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William Everett


Source: http://en.wikipedia.org/wiki/William_Everett
Updated: 2017-01-27T21:20Z
For the comic-book writer-artist William Blake Everett, see Bill Everett.
William Everett
William Everett.jpg
Member of the U.S. House of Representatives
from Massachusetts's 7th district
In office
April 25, 1893 – March 3, 1895
Preceded byWilliam Cogswell
Succeeded byWilliam E. Barrett
Personal details
Born(1839-10-10)October 10, 1839
Watertown, Massachusetts, U.S.
DiedFebruary 16, 1910(1910-02-16) (aged 70)
Quincy, Massachusetts, U.S.
Political partyDemocratic

William Everett (October 10, 1839 – February 16, 1910) was born in Watertown, Massachusetts, United States. He was the son of Charlotte Gray Brooks and orator, Massachusetts governor and U.S. Secretary of State Edward Everett, who spoke at Gettysburg, Pennsylvania before President Abraham Lincoln's address on November 19, 1863.

He graduated from Harvard University in 1859, from Trinity College, Cambridge in 1863 and from Harvard University's law department in 1865.[1] He was admitted to the bar in 1866 and was licensed to preach in 1872 by the Suffolk Association of Unitarian Ministers. He tutored at Harvard University from 1870 to 1873, then was promoted to assistant professor of Latin, a position he held till 1877. He became master of Adams Academy in 1878.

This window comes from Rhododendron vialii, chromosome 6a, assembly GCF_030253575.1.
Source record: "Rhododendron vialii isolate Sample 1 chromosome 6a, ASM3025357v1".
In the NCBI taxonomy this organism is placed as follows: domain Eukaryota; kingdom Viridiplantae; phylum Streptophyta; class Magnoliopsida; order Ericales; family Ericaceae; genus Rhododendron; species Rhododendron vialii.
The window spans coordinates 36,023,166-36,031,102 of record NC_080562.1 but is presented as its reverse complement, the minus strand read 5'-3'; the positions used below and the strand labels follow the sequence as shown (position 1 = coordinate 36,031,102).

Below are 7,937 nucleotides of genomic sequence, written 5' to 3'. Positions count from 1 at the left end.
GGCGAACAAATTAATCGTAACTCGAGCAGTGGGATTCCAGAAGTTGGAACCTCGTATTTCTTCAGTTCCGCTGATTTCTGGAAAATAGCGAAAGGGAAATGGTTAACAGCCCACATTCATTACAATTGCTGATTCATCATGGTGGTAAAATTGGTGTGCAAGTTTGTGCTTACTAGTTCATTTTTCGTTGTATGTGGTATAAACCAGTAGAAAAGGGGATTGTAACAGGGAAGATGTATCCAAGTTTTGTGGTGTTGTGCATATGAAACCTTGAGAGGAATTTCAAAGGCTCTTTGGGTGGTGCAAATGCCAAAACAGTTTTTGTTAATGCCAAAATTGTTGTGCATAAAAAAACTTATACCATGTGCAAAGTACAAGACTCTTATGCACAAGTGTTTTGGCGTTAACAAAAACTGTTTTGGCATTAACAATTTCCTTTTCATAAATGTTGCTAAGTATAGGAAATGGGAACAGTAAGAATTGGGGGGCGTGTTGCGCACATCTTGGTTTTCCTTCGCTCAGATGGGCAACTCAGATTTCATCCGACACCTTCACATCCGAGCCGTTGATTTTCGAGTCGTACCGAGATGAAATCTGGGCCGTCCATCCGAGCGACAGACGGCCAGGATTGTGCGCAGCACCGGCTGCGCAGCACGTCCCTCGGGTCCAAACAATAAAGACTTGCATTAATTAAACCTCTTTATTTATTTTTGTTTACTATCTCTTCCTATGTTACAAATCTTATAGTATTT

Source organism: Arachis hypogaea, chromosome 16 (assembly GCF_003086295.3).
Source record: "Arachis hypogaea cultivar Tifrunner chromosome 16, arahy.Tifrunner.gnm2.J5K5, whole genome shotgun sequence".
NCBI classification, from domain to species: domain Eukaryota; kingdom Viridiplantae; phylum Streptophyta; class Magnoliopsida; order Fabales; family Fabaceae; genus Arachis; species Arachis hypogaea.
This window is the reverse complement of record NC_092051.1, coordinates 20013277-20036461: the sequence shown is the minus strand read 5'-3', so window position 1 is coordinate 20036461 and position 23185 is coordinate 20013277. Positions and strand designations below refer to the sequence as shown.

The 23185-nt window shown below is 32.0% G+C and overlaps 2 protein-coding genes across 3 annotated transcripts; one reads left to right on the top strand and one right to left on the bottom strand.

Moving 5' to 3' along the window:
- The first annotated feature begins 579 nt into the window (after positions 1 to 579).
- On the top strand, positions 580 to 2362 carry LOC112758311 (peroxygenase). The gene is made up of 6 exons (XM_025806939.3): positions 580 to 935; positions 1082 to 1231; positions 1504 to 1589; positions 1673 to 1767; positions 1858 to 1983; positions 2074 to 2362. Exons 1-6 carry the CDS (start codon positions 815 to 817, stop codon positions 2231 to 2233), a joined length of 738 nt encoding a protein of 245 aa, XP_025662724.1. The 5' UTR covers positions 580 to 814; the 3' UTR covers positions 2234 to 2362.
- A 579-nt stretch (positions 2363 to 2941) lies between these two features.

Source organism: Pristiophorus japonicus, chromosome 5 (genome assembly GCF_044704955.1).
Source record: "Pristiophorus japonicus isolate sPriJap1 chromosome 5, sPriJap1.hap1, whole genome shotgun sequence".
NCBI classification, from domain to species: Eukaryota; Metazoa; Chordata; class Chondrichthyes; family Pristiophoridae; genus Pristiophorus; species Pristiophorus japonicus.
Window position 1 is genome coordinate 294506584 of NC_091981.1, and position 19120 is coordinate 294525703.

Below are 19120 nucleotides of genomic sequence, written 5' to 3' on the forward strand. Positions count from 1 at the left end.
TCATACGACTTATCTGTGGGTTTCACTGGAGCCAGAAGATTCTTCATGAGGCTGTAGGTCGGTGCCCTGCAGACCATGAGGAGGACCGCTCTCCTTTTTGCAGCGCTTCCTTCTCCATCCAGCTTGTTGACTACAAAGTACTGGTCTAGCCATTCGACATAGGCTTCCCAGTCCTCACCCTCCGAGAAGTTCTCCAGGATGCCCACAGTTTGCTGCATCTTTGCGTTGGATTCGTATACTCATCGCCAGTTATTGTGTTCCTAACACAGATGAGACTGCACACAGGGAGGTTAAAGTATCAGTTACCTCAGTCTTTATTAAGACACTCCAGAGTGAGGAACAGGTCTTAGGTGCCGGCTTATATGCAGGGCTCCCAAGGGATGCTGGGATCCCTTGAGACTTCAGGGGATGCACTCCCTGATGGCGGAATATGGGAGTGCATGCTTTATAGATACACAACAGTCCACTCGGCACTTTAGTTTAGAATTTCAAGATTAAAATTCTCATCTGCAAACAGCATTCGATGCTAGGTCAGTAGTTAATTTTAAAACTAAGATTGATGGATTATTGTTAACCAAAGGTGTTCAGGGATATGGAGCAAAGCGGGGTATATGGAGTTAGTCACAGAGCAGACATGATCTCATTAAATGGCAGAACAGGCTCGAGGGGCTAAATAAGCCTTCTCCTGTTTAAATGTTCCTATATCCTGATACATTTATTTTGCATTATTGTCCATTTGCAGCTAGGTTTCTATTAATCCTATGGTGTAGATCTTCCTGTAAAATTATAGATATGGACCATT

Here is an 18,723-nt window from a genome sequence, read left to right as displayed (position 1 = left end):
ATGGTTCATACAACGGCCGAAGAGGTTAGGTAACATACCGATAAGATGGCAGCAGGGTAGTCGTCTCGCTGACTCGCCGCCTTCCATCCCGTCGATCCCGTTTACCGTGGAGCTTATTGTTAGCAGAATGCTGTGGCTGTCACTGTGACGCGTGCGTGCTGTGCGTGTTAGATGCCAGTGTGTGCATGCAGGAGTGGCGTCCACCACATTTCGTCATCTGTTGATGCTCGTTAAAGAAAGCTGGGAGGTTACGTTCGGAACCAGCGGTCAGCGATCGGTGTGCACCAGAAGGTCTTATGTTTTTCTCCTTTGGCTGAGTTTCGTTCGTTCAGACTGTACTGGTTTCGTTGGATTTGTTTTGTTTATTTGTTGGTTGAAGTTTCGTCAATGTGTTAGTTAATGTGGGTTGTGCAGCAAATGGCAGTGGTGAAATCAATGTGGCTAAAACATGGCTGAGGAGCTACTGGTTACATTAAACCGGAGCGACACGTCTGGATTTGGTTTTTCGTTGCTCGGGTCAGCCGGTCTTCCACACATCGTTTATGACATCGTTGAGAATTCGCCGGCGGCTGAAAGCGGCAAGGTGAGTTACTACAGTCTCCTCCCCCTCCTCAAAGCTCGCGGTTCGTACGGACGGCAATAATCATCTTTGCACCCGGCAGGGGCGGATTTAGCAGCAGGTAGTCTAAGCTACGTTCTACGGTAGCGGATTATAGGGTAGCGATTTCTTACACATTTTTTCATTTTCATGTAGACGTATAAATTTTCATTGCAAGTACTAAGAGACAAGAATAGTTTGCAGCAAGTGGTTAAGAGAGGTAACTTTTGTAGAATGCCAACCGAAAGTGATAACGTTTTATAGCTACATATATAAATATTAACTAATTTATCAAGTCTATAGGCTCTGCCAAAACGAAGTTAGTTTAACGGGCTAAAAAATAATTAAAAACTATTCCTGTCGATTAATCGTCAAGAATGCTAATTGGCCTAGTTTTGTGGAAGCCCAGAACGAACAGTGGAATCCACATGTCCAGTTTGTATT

Everett left Adams Academy in 1893 and was elected to the Fifty-third United States Congress as a Democrat representing Massachusetts's seventh district. He then followed in his father's footsteps by running for Governor of Massachusetts. However, he lost the election to the incumbent Roger Wolcott.

Everett returned to his job as master of Adams Academy in 1897. He died on February 16, 1910 and was interred with his parents in Mount Auburn Cemetery in Cambridge, Massachusetts.

References

  1. ^ "Everett, William (EVRT859W)". A Cambridge Alumni Database. University of Cambridge. 

External links

United States House of Representatives
Preceded by
William Cogswell
Member of the U.S. House of Representatives
from Massachusetts's 7th congressional district

April 25, 1893 – March 3, 1895
Succeeded by
William E. Barrett


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